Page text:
This is part 3 of the series Video recording and streaming with 0 investments.
In this article you will see how to use OBS for streaming in order to not only show yourself (this is possible also without OBS), but also to share your screen or a specific window while streaming. You’ll learn how to stream on YouTube, Twitch and Discord.
Streaming is a huge and complex topic and that is why this article covers only some basics and 3 well-known platforms from many.
All articles and videos from the series can be found here:
- Part 1 discusses desktop recording.
- Part 2 discusses how to show yourself with the camera.
- Part 3 discusses streaming. This article.
- Part 4 will be about some nice features of OBS - scenes, transitions, static images, and so on.
Recap OBS basics and mobile phone as webcam
A very short recap of the OBS basics
OBS stands for Open Broadcaster Software – a free and open source software for live streaming and screen recording available for Windows, Linux and macOS. It can be downloaded from here: obsproject.com.
In order to record something, you need to configure the output and the video settings first. The layout consists of different panels like:
- Captured content
- Capture sources
- Control panel
- and so on
You can ignore for now the Scenes and Scene Transitions panels. For this article only the Capture sources and the Control panel panels are relevant. You can find more details about the OBS basics in Part 1 – desktop recording
A very short recap of how to add a camera
If you have a webcam (build-in or external connected via USB) or a digital camera connected to your computer with an adaptor, just add Video Capture Device capture source in order to use the camera output.
In order to use the camera output from your android mobile phone you need to connect the device with your computer. This can be done using an android app like IP Webcam or similar. In OBS add a capture source of type Media source, deactivate the option Local File and enter IP address and port number shown in the IP WebCam app followed by videofeed.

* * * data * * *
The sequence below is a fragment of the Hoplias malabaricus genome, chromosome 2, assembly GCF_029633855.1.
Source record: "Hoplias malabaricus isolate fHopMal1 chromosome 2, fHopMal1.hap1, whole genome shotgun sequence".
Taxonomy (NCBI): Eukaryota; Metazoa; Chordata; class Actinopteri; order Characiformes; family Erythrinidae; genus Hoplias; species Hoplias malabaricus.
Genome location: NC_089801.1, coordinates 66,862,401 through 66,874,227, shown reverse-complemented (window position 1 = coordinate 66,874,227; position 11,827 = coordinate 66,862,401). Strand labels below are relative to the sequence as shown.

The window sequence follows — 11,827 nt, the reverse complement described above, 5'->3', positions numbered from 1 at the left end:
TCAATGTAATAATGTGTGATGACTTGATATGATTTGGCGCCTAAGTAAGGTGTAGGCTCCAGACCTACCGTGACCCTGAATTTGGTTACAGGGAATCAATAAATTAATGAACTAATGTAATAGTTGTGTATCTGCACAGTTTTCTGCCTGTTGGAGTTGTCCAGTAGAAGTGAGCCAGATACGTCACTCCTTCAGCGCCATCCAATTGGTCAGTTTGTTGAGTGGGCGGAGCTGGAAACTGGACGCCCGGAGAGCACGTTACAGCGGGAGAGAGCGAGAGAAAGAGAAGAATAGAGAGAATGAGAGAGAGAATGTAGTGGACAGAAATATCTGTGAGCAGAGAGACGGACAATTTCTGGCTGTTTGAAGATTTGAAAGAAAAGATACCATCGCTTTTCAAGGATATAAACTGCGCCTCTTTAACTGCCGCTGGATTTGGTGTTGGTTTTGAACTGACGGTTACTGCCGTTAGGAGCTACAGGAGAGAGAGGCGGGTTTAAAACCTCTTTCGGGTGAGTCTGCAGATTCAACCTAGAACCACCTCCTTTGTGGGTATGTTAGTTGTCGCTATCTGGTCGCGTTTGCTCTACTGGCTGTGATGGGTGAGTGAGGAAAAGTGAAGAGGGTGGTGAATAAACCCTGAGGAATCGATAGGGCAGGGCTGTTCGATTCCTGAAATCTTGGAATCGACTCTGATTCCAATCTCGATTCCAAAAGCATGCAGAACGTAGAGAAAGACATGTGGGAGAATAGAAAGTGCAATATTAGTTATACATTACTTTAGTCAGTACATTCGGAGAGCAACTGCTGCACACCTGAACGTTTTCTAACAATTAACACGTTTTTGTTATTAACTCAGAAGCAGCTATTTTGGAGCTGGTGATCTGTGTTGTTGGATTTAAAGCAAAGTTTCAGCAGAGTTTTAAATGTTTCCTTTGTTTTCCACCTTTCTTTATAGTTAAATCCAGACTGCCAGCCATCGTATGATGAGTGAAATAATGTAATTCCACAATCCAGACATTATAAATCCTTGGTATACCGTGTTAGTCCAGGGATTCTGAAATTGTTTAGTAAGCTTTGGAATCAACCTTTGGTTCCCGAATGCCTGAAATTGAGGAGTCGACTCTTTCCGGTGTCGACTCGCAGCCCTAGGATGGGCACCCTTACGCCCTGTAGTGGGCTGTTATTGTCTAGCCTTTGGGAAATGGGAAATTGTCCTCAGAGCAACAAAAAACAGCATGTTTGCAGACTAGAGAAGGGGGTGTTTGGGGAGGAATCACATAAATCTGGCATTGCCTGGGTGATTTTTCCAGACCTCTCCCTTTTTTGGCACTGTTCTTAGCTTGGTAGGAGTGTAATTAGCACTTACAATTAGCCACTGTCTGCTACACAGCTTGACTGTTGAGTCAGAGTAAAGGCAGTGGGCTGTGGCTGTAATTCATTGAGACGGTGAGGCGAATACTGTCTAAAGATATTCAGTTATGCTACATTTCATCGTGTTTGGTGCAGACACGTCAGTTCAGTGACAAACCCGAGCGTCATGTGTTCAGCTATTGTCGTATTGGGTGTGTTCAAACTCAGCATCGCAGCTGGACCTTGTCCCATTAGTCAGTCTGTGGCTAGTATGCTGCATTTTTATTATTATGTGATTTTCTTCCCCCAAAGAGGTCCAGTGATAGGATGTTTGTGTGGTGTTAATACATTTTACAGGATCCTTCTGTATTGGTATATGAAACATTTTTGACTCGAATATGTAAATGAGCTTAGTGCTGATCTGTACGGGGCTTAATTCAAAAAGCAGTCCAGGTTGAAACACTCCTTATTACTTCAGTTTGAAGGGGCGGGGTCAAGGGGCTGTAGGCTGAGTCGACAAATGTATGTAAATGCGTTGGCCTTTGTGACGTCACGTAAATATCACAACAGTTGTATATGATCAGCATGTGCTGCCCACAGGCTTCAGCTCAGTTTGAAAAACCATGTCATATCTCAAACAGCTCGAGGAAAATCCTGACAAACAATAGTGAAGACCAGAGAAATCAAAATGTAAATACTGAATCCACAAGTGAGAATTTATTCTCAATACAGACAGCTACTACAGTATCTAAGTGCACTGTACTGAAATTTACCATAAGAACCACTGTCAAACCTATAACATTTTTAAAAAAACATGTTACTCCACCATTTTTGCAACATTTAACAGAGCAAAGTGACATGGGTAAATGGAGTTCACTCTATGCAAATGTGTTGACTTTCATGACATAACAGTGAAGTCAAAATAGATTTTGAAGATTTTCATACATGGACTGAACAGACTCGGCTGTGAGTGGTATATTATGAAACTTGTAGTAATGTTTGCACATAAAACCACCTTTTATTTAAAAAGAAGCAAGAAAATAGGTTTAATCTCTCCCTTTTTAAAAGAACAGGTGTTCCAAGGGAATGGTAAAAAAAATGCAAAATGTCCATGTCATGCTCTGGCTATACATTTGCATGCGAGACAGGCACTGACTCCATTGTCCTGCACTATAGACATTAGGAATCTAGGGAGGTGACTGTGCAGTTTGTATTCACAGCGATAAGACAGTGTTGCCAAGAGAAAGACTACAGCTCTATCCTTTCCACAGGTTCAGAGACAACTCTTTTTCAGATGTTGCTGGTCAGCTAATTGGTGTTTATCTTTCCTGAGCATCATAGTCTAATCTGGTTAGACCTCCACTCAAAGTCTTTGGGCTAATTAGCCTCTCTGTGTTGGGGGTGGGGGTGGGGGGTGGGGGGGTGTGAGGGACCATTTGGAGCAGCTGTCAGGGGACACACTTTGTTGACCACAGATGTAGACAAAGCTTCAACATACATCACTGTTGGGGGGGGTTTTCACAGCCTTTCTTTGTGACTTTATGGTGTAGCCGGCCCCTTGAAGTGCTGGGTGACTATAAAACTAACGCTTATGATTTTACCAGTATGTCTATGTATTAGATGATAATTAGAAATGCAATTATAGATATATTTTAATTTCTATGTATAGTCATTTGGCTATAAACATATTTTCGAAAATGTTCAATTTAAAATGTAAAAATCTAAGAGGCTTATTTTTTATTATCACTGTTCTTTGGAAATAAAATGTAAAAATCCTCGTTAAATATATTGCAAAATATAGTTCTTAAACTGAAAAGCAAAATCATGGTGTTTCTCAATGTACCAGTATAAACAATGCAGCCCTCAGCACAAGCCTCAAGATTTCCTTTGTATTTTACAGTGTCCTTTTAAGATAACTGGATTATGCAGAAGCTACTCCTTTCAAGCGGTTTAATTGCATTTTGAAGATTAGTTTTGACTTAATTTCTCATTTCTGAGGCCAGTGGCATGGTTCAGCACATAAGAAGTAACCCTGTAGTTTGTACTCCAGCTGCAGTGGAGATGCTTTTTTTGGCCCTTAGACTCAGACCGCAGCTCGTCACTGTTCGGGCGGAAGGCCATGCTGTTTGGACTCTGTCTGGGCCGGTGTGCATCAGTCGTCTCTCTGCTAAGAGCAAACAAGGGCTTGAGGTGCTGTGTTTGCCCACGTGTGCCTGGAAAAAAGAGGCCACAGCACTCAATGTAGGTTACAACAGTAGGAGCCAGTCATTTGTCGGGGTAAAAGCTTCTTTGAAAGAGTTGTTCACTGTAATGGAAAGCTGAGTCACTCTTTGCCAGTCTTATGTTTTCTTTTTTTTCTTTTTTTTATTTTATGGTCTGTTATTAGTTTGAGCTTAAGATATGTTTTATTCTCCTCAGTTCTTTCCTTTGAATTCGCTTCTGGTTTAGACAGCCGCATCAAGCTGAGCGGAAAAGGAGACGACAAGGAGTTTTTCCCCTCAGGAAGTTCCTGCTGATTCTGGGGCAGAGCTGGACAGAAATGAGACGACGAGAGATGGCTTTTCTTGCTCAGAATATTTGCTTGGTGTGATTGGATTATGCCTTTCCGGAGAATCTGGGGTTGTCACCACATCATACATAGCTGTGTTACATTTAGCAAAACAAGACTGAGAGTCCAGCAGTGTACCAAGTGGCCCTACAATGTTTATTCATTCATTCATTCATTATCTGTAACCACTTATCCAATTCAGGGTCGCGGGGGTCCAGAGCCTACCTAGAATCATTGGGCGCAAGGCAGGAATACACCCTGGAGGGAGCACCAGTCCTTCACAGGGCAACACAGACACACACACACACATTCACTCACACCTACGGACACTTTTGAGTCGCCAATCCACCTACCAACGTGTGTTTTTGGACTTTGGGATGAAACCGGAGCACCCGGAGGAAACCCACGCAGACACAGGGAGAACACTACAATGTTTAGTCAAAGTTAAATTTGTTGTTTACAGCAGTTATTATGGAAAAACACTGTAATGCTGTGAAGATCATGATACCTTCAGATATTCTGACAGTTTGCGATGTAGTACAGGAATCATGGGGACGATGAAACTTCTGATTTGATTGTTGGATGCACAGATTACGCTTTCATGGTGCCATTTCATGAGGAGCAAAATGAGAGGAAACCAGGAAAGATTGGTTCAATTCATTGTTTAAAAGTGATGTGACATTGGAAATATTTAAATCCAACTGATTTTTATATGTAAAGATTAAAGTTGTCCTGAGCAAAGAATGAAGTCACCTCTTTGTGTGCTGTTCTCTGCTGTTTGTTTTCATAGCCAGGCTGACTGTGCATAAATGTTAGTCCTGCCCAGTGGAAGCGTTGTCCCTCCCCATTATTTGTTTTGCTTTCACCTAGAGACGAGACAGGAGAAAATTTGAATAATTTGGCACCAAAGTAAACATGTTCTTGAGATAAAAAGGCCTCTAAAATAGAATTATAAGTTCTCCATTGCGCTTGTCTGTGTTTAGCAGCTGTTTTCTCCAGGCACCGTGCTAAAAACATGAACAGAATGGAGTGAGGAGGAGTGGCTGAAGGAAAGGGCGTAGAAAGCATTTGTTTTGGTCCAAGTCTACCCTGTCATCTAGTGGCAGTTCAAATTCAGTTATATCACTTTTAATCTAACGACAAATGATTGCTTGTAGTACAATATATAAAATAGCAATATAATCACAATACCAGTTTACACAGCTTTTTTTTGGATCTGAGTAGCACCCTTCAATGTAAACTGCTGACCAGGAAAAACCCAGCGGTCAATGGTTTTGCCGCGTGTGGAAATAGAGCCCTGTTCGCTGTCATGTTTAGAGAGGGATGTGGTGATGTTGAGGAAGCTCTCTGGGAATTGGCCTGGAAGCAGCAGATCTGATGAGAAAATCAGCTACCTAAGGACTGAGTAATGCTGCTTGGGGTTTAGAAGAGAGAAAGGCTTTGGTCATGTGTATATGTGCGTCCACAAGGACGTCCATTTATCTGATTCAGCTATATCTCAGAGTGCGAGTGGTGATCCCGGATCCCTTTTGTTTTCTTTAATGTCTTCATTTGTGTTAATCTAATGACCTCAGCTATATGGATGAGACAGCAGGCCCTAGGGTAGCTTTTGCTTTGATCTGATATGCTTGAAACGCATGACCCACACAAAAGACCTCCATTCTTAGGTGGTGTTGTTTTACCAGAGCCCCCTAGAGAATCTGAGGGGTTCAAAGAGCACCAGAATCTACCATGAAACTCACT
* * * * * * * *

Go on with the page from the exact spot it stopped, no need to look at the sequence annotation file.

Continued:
You can find more details about the camera usage in Part 2 – show yourself with the camera
Prerequisites for this part
In order to stream with or without OBS you need to have
- a camera (build-in, webcam, digital camera) or an android mobile phone as an alternative (this will work only with OBS, see Part 2 – show yourself with the camera)
- Internet access
- you need to register for each platform you want to use – all three platforms shown here are free!
What is Streaming
Streaming is an event in which you broadcast your sending live to the audience. Unlike a recording you can’t edit it – it’s in real time. It is an interesting and valuable opportunity for discussing your broadcast with the people, that are currently watching.
The most of the streaming platforms offer recording the live stream, so that it can be released later as a video. OBS also allows you to record the streaming session for later use. An example would be to premiere live a conference and then offer later the recording.
There are a lot of different streaming platforms, but all of them offer more or less three different streaming options:
- Streaming directly from the browser using the connected webcam.
- Streaming using special software (sometimes with hardware support) like OBS
- Streaming directly from a mobile device
Each of this option has its advantages and limitations, which I will briefly summarize.
This article will cover only options 1 and 2 (without hardware support). After this article you will be able to explore option 3 on your own – modern mobile phones have both build-in camera and a microphone and it is very easy to stream from the phone.
Note: When start streaming with OBS, if you see an error message like this don’t panic – this means, that the video driver is too old (not updated) or not supported by OBS. Fortunately OBS supports also software encoding, which can be set and then streaming will work just fine.